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Pharmaceutics I & II: Home

PSC341 & PSC342

Pharmaceutics I - Physical Pharmacy and Dosage Forms

A.   Course Description

Pharmaceutics I studies the physicochemical principles of physical pharmacy and  pharmaceutical dosage forms. It integrates the physical, chemical and mathematical principles to introduce terminologies, theories, calculations and strategies of formulation design and quality control. The commonly used pharmaceutical ingredients, methods of preparation, manufacturing and quality evaluation are also introduced. The modular topics include: introductions to pharmaceutics, properties of solutions, solution dosage forms, properties of dispersions, dispersion dosage forms, preformulation, quality standards, and industrial process of new drug development and regulations. 

 

B. Course Goals and Educational Outcomes

  1. Understand the physicochemical principles of dosage form design of solutions and dispersions; (1.1. Learner)
  2. Apply these principles to analyze the basic drug delivery process and propose strategies to optimize therapeutic outcomes; (1.1. Learner)
  3. Identify, differentiate, and define basic dosage forms of solution and dispersions; Identify and integrate the basic pharmaceutical ingredients and excipients; qualitatively estimate the performance of dosage forms that are commonly used clinically; (1.1. Learner)
  4. Apply the principles of formulation design to evaluate their quality attributes such as stability; (1.1. Learner; 2.2. Manager)
  5. Perform basic mathematical calculation and problem-solving for pharmaceutical questions during practice or be able to find professional resources or consultations; (1.1. Learner; 2.3 strategist; 3.1. problem-solver)
  6. Apply knowledge and skills of Pharmaceutics to other courses, future licensure exams and professional practice (e.g. basic compounding by pharmacists), and/or patient-centric product research and development; (1.1. Learner)
  7. Recognize the continuous advancement of industrial pharmacy and regulation, when being introduced to patient-centric product design, development, and approval by regulatory agencies, and the quality standards such as USP. (1.1. Learner)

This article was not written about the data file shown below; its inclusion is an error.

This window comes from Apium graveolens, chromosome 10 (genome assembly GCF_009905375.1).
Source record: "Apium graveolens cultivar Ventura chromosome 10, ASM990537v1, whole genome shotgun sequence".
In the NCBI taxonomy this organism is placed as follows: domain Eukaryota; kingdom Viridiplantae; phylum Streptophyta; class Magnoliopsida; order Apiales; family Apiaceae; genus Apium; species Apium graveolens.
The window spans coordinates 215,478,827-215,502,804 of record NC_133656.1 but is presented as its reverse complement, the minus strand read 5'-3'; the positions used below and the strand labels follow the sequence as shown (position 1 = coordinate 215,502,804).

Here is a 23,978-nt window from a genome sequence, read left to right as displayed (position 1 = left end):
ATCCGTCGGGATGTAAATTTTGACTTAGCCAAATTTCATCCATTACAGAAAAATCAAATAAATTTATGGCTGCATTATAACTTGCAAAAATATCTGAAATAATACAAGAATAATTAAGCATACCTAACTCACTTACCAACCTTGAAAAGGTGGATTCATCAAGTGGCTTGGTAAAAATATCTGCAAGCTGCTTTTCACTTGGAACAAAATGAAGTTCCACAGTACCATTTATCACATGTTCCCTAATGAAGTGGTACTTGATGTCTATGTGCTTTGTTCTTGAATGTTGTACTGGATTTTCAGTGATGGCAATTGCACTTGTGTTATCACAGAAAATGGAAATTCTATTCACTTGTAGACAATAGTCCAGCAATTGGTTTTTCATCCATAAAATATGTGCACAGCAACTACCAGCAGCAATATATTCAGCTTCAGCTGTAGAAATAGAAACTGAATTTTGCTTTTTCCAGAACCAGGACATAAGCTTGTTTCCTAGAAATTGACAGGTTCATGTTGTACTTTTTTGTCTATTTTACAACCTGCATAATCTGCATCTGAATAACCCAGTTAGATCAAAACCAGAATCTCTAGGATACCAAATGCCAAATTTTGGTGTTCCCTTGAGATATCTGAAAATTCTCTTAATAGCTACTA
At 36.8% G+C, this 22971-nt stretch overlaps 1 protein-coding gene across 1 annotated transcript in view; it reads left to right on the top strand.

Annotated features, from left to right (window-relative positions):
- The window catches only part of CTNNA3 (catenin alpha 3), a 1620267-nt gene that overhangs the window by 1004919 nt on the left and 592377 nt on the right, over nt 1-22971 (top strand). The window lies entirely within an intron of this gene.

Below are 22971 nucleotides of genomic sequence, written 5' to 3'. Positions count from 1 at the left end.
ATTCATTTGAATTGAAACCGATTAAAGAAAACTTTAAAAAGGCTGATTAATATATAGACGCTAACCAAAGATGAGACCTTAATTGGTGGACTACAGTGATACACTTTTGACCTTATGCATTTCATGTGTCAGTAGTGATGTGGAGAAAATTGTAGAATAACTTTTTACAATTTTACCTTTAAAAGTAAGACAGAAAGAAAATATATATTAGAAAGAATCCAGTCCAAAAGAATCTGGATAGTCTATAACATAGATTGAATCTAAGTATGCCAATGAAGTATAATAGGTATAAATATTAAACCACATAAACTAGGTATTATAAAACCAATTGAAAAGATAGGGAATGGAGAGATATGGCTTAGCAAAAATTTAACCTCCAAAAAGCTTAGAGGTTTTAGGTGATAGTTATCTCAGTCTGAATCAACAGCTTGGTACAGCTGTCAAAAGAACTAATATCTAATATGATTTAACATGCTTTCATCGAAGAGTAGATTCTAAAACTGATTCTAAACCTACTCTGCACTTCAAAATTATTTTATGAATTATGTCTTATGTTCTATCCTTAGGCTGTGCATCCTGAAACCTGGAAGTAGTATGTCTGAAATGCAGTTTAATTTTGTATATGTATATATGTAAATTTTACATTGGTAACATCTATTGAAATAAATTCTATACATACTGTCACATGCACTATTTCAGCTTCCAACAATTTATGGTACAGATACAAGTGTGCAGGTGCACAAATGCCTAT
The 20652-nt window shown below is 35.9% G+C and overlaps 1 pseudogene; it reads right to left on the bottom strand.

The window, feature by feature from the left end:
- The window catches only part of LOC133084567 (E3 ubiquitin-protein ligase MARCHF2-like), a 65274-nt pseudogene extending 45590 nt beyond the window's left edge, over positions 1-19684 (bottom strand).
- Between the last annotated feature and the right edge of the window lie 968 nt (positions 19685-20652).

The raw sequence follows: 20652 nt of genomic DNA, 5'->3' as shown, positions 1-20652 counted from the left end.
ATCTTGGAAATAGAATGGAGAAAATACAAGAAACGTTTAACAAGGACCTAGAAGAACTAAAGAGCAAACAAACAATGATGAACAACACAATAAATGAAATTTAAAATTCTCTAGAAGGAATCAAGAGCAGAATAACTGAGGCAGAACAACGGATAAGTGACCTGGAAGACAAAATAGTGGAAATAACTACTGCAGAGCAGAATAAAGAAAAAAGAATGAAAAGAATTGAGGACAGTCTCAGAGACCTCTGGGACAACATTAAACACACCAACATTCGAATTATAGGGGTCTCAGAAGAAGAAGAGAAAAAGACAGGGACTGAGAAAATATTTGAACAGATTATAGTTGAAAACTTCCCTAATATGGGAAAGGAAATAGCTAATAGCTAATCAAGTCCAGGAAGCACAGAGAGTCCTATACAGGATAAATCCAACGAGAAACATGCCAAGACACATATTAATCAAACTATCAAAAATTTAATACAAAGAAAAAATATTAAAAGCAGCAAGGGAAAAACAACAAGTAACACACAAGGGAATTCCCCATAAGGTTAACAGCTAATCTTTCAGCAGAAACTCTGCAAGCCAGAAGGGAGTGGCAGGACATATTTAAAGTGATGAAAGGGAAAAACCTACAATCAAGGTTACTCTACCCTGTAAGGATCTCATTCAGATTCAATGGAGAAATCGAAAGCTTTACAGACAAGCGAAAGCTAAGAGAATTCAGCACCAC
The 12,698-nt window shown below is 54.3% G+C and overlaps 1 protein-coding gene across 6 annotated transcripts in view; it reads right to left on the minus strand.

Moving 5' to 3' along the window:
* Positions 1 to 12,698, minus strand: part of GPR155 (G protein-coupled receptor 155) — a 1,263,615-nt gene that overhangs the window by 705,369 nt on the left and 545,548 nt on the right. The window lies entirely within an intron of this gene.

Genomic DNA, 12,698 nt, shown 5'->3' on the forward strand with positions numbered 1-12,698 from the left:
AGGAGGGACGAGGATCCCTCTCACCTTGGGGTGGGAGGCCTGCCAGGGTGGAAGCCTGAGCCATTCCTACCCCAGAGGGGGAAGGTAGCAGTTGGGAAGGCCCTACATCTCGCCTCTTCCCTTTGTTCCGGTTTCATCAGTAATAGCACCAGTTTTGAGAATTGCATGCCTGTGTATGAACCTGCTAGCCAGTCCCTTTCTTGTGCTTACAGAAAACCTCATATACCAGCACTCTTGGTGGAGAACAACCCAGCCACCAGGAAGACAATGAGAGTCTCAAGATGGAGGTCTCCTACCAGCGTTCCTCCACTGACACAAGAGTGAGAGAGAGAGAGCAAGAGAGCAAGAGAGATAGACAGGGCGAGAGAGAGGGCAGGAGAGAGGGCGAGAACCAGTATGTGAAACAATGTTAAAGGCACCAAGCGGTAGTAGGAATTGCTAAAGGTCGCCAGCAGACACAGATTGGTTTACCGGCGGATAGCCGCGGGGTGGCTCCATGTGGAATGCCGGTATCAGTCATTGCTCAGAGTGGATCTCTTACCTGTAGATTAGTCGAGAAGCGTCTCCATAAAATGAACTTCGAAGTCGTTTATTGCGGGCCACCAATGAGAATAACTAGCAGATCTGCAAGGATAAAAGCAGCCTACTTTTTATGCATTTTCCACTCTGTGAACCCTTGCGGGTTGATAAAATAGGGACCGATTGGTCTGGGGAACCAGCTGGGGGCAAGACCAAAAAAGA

Pharmaceutics II - Biopharmaceutics and Drug Delivery

A. Course Description:

Pharmaceutics II studies the pharmaceutical dosage forms and drug delivery systems, on the foundations of physical pharmacy and biopharmaceutics. It integrates and applies physical, chemical, mathematical and biological principles to patient-centric drug products design. The commonly used pharmaceutical ingredients, methods of preparation, manufacturing and quality evaluation are also introduced. The modular topics include: biopharmaceutics principles, topical and transdermal delivery; oral drug delivery and solid dosage forms; parenterals, sterile products, and biotechnology products; nasal and pulmonary drug delivery, specialty products, advanced drug delivery systems and drug delivery/targeting strategies.

B. Course Goals/Objectives:

  1. Explain the physical, chemical, mathematical, and biological principles of drug product design for dosage forms and drug delivery systems; (1.1. Learner)
  2. Summarize the principles of drug delivery and basic ADME, and apply these principles to analyze the drug delivery process and ADME to propose strategies to optimize therapeutic outcomes; (1.1. Learner; 2.3. Promoter/Strategist)
  3. Interpret the ingredients, materials and preparation methods used in drug products, and perform basic calculations for formulation design; (1.1. Learner; 2.3 promoter;)
  4. Apply product design principles to preliminarily evaluate their quality attributes such as stability; (1.1. Learner; 2.2. Manager)
  5. Perform basic mathematical calculations and problem-solving for pharmaceutical questions during professional practices or be able to find professional resources or consultations; (1.1. Learner; 2.3 strategist; 3.1. problem-solver; 4.1. Self-Aware)
  6. Apply knowledge and skills of Pharmaceutics to professional practice (e.g. basic compounding by pharmacists), and patient-centric product research and development; (1.1. Learner)
  7. Recognize the continuous advancements of industrial pharmacy and regulatory science when being introduced to patient-centric product design, development, approval, manufacturing and quality control. (1.1. Learner)